The St. Joseph County Health Department’s offices, on the eighth floor of the County-City Building in South Bend. Tribune File Photo
The St. Joseph County Health Department’s offices, on the eighth floor of the County-City Building in South Bend. Tribune File Photo
SOUTH BEND — The rate of infant death in St. Joseph County in 2018 was higher than the national and state averages, and black families were the most affected.

Indiana ranks in the 10 deadliest states in the country for infants, said Sally Dixon, the Fetal Infant Mortality Review manager for the St. Joseph County Health Department. The infant mortality rate is measured by the number of deaths of an infant up to 1 year per 1,000 births. The 2018 rate for the U.S. was 5.9, with Indiana at 7.2 and St. Joseph County at 7.5.

Dixon presented the 2018 report Thursday to a room full of public safety and health workers.

From 2015 to 2018, the leading cause of infant death in the county was complications of prematurity at 63 percent, according to Dixon’s data. A full-term pregnancy is 40 weeks and these infants were born at an average of 22 weeks.

The next highest cause at 17 percent was sudden death, which can include SIDS, accidental asphyxiation or an undetermined cause.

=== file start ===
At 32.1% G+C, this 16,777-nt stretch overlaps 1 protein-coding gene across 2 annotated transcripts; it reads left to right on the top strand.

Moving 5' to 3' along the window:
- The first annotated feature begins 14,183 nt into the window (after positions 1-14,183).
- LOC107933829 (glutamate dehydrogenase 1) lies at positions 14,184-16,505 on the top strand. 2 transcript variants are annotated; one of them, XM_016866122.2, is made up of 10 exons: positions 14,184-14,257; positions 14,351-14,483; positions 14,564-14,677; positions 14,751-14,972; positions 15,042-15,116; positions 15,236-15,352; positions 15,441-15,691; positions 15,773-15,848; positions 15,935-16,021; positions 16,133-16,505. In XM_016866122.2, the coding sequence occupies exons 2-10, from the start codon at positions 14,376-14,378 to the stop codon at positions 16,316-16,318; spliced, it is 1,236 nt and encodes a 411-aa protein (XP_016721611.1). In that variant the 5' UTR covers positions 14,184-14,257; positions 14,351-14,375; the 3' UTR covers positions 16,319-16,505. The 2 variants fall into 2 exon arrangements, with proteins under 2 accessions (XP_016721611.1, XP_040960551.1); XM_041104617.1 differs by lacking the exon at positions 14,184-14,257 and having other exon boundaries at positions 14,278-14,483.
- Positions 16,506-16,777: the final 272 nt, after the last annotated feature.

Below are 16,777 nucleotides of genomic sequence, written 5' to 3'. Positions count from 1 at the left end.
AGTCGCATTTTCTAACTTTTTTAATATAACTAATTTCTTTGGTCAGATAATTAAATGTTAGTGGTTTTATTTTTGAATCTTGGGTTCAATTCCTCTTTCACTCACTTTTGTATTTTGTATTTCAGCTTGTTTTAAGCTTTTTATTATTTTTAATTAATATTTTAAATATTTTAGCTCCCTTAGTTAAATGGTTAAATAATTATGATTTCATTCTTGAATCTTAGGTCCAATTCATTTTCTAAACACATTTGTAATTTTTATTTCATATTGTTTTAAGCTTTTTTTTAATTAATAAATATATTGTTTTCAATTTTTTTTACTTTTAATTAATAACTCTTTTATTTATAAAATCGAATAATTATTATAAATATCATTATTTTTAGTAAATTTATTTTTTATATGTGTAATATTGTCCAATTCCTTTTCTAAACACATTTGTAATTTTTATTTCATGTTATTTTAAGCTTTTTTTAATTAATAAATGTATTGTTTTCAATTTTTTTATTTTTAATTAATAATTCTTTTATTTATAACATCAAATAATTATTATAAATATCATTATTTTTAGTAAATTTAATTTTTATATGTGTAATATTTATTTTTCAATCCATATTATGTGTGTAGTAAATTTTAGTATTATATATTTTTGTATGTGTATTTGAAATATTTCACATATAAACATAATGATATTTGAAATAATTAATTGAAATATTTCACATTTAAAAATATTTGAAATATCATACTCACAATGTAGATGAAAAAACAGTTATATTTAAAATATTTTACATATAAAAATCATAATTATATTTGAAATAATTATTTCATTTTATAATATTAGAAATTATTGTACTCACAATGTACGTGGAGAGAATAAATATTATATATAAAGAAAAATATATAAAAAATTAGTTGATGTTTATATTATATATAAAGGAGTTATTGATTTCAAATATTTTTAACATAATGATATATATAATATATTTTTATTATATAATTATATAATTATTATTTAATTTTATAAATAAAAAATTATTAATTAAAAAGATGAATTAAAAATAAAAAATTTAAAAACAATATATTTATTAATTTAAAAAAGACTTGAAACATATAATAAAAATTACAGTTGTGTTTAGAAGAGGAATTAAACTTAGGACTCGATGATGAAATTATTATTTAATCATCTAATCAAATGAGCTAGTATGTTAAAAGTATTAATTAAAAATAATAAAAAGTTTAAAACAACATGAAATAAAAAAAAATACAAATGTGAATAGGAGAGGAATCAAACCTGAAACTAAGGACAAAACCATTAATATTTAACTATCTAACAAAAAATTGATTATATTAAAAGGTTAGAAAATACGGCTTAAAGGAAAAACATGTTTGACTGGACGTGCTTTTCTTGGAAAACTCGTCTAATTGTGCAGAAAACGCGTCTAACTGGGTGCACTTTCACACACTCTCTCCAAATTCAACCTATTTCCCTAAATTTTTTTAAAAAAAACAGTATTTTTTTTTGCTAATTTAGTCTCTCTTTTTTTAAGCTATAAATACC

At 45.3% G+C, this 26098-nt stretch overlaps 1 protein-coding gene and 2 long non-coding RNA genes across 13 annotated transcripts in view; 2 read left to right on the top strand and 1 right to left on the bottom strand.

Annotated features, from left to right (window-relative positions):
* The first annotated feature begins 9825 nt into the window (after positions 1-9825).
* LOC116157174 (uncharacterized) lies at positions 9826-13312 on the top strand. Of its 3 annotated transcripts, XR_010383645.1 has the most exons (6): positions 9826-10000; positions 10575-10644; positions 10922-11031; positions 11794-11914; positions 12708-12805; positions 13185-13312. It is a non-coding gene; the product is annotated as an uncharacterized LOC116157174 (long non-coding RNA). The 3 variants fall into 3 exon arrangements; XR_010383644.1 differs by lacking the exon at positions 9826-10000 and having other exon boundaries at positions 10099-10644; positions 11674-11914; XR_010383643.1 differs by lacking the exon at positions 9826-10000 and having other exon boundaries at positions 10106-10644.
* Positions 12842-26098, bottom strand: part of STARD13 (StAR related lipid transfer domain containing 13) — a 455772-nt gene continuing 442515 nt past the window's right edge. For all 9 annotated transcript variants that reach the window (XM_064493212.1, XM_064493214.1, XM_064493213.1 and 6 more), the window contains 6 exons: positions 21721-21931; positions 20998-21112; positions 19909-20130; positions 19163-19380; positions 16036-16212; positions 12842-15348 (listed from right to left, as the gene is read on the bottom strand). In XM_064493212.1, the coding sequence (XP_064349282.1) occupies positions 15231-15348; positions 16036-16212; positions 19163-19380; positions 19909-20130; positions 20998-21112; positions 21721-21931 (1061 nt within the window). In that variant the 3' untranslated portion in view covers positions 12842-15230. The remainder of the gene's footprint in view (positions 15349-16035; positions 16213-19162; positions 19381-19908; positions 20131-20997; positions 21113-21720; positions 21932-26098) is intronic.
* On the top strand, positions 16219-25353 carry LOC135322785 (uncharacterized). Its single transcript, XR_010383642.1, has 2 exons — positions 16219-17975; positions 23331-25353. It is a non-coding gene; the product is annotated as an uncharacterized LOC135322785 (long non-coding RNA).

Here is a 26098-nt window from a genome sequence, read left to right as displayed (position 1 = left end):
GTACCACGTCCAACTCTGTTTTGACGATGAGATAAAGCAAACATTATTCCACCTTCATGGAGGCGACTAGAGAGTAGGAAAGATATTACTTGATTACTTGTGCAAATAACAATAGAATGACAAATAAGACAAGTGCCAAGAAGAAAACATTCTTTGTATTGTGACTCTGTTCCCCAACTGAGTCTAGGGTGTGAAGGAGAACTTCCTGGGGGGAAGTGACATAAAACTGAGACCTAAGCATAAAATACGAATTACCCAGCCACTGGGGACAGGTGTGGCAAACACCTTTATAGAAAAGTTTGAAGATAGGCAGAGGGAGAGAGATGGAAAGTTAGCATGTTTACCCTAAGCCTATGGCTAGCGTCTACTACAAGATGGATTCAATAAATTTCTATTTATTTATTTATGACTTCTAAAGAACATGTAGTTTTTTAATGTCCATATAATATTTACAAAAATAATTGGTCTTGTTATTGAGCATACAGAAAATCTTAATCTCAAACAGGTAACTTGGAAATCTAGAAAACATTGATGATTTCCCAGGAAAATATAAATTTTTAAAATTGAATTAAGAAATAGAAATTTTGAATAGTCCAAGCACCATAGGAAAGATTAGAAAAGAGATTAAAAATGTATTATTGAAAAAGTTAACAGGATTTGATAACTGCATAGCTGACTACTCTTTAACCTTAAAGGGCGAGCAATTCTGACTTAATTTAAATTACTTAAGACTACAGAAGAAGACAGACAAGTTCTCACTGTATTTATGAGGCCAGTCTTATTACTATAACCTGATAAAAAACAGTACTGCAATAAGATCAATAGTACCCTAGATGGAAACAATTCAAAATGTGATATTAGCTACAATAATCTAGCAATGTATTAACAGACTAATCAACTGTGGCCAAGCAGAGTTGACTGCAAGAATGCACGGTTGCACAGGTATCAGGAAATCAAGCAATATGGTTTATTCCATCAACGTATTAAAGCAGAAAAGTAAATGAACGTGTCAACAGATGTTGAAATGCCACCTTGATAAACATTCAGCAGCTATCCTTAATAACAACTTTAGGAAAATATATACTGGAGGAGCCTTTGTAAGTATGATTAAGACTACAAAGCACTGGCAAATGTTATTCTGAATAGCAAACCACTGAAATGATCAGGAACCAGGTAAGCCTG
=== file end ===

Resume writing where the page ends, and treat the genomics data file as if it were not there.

And these issues are affecting women of color in St. Joseph County far more than white mothers, Dixon found. From 2013 to 2018, the death rate per 1,000 births was 18.9 for black babies and 10.8 for Hispanic babies. The rate for white infants was 5.1.

A previously unrealized factor, Dixon said, is racism and racial disparity. It was previously believed poverty and a lack of education was a major factor in the difference in the numbers, but it’s now believed it’s the constant stress put on a mother of color from being discriminated against that can lead to premature labor.

The infant deaths per 1,000 births for mothers on Medicaid is 7, Dixon said, so if poverty was a driving factor, you would assume that number would also be high.

“Even when controlled for education and income, the disparity remains, suggesting that the presence of structural racism and implicit bias within our system also contribute to disparities in infant and maternal health,” Dixon’s report reads.
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